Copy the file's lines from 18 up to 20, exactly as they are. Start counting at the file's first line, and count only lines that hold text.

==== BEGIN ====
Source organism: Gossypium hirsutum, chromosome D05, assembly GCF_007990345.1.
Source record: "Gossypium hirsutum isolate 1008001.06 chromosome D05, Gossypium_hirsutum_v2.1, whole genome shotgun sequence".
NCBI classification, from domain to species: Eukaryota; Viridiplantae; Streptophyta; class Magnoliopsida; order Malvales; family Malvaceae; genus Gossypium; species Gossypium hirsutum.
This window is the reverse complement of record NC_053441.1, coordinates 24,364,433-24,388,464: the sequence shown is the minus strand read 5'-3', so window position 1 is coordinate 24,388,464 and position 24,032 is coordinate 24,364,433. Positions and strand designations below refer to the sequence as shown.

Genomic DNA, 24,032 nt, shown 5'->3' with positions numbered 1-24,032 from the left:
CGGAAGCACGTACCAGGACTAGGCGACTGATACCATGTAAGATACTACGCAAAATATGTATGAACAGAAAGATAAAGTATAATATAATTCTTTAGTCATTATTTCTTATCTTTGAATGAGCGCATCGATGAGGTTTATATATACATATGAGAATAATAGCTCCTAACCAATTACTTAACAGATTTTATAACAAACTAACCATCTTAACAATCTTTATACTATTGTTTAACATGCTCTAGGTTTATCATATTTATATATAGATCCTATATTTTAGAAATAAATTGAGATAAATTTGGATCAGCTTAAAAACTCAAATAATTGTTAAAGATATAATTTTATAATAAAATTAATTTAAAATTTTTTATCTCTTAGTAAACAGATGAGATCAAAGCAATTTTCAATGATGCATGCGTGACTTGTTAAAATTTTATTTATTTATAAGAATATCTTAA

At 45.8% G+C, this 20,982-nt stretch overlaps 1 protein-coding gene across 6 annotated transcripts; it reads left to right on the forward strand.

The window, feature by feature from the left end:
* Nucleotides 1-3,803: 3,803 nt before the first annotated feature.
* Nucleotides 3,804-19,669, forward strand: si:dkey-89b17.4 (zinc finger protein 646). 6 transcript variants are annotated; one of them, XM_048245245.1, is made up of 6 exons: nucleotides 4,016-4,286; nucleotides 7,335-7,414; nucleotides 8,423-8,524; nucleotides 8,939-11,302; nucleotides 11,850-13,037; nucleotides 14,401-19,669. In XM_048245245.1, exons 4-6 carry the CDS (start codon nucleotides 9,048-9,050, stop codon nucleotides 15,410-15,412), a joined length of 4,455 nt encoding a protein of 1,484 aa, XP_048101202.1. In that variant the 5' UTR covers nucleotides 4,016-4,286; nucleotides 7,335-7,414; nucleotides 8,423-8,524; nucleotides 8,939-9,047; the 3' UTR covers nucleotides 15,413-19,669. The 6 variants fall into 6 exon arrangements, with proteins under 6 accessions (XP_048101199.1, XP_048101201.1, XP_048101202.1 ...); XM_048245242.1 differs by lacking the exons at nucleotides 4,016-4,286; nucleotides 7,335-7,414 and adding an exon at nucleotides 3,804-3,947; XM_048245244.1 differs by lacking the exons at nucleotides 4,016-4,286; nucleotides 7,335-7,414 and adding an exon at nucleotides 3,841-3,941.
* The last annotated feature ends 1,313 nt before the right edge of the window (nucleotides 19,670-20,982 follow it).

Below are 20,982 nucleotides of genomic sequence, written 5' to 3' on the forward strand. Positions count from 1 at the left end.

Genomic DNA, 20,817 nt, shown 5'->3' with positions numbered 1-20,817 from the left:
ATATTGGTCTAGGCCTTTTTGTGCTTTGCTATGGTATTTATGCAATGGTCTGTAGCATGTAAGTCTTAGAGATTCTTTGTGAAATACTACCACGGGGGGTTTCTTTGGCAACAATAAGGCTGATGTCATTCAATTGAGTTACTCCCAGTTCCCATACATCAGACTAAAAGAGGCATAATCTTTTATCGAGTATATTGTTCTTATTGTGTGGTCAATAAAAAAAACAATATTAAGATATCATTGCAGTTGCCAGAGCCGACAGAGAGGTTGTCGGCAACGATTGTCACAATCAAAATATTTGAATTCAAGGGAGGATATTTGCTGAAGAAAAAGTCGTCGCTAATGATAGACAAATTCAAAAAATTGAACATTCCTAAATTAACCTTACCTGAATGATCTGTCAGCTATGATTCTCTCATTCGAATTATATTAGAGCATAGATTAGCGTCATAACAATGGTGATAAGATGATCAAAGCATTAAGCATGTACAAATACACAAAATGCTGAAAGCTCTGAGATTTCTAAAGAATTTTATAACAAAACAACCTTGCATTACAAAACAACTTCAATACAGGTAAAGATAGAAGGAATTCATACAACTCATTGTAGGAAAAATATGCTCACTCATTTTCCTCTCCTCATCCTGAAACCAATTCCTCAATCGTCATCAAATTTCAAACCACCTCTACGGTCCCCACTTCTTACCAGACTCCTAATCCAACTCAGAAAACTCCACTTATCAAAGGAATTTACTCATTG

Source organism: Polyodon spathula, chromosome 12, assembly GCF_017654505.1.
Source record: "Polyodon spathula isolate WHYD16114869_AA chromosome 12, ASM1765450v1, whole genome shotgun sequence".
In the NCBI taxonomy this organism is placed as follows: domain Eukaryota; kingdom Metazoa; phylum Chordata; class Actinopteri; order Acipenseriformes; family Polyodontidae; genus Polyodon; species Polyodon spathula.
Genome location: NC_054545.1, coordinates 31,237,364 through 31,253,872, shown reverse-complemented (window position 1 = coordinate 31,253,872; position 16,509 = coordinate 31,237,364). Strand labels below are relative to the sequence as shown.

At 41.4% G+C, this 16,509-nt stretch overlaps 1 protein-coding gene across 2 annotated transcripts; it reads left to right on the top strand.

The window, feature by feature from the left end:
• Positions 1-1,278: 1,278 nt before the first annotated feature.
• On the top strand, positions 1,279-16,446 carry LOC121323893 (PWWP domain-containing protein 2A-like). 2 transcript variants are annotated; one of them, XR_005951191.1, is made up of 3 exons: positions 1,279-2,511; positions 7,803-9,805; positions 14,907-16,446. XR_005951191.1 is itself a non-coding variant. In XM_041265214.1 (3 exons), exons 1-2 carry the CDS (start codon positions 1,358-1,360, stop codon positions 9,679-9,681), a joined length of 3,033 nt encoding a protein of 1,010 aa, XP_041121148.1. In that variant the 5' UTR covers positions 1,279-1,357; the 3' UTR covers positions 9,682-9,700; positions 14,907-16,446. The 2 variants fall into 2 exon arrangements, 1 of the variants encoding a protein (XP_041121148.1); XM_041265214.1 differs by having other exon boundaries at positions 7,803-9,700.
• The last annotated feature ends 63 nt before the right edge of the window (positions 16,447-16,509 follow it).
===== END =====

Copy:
Genome location: NC_054545.1, coordinates 31,237,364 through 31,253,872, shown reverse-complemented (window position 1 = coordinate 31,253,872; position 16,509 = coordinate 31,237,364). Strand labels below are relative to the sequence as shown.

At 41.4% G+C, this 16,509-nt stretch overlaps 1 protein-coding gene across 2 annotated transcripts; it reads left to right on the top strand.

The window, feature by feature from the left end: